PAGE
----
Ian Bremmer's Quick Take: Hi everybody. Happy Tuesday after the long weekend for those of us that had a long weekend. I thought I would kick us off with the first major foreign policy crisis of the Biden administration. And that is of course, Russia-Ukraine. Afghanistan, of course, was a debacle, but not exactly a global crisis. This of course has the potential to really change the way we think about European security and about US relations with the other major nuclear power in the world. So, I would say that the level of concern is even higher and there are a lot of things we can say.
More Show less
What We’re Watching: Xinjiang at the Beijing Olympics, Boris in deep(er) trouble, Indonesia’s new capital

Selling Xinjiang. Xi Jinping — a man well known for both his grand vision of China’s future, and for his willingness to get large numbers of people to do things they might not otherwise do — said in 2018 that he wanted 300 million Chinese people to participate in winter sports. The Chinese government announced this week that this goal has been met in honor of the Beijing Winter Olympic Games, which open in China’s capital on February 4. Multinational companies are consistently impressed by the commercial opportunities created when 300 million people decide to try new things. But it’s an inconvenient truth that most of China’s most abundant snow and best ski slopes are found in the northwestern region of Xinjiang, a place where Western governments and human rights organizations have accused Beijing of imprisoning more than one million minority Uyghurs in re-education camps. In these prisons, critics say inmates have experienced “torture, and inhumane and degrading treatment.” As China’s government opens new profit opportunities in Xinjiang, multinational corporations will face pressure from multiple directions not to invest there.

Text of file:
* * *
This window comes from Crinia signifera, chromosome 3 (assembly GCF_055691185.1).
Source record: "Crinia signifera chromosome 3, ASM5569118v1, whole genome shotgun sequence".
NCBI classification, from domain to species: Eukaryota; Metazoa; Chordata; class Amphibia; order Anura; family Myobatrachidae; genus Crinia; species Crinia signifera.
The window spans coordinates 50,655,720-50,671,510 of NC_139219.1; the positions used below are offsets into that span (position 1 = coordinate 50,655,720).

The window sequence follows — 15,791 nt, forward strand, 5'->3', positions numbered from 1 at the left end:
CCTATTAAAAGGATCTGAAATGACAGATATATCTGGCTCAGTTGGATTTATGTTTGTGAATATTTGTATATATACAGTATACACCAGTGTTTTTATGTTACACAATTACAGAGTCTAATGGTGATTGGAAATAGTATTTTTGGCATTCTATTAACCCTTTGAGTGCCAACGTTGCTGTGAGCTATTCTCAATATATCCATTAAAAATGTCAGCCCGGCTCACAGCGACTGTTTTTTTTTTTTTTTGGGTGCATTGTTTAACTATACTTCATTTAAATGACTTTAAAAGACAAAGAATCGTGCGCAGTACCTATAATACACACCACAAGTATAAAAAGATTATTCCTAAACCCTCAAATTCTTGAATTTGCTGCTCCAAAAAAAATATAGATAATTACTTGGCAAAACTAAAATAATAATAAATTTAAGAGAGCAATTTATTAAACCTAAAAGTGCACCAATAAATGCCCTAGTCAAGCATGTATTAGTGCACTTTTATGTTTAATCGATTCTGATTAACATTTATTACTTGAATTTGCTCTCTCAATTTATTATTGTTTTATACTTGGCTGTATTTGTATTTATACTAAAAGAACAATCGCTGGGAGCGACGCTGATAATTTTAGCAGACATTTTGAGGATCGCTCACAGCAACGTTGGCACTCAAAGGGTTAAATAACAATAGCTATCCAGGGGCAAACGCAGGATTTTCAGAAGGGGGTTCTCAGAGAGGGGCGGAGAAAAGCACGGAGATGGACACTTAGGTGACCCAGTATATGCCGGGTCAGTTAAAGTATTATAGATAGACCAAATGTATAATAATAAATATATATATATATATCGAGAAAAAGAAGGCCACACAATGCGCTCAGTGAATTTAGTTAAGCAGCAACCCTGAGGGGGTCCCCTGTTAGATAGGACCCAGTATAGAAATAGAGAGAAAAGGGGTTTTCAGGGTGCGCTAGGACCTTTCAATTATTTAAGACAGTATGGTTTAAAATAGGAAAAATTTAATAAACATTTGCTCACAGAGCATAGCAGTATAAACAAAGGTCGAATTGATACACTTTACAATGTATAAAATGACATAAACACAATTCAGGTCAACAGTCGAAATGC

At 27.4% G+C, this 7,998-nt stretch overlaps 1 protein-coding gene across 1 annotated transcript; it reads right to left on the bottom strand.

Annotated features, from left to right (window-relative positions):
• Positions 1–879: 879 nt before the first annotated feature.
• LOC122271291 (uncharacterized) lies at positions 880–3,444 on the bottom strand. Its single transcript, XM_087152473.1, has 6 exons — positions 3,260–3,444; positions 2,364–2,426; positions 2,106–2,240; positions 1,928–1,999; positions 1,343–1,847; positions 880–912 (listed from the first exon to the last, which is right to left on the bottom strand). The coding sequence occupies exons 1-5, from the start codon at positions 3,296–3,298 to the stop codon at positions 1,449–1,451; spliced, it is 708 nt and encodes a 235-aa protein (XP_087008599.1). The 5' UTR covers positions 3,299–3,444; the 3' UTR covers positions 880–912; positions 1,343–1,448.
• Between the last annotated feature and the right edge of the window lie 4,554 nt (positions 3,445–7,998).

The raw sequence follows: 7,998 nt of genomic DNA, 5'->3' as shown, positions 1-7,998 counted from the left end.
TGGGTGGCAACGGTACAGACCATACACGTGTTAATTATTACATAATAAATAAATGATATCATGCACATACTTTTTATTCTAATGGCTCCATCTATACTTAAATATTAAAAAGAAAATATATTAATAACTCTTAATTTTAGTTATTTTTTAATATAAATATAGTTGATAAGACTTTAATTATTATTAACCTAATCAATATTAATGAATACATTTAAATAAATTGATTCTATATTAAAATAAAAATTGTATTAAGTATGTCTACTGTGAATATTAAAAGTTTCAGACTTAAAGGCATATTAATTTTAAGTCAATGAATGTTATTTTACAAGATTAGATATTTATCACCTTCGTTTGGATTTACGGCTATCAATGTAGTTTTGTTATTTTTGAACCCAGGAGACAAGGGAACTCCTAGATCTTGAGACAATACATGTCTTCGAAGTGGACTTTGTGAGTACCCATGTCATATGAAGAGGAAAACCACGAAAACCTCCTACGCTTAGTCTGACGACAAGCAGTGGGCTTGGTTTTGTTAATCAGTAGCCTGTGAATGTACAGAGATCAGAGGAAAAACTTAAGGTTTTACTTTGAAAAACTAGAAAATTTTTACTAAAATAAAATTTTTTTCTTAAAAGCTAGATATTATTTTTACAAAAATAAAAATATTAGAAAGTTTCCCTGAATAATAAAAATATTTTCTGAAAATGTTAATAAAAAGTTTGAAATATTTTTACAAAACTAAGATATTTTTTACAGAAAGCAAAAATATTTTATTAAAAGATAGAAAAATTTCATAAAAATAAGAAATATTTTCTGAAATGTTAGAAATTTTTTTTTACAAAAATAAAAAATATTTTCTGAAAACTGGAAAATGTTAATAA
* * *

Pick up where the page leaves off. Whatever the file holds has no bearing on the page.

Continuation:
More Show less
Hard Numbers: Tongan emergency fundraising, EU docks Poland pay, new Colombian presidential hopeful, Turkey gets UAE lifeline

345,000: As of Wednesday afternoon ET, Tonga's Olympic flag-bearer has raised more than $345,000 online to help the victims of Saturday's volcanic eruption and tsunami. Pita Taufatofua, a taekwondo fighter and cross-country skier, has not yet heard from his father, governor of the main Tongan island of Haapai.

More Show less

Subscribe to GZERO Media's newsletter, Signal


Subscribe to GZERO Media's newsletter: Signal

China vs COVID in 2022

GZERO World Clips

COVID at the Beijing Winter Olympics

GZERO World Clips


Subscribe to GZERO Media's newsletter: Signal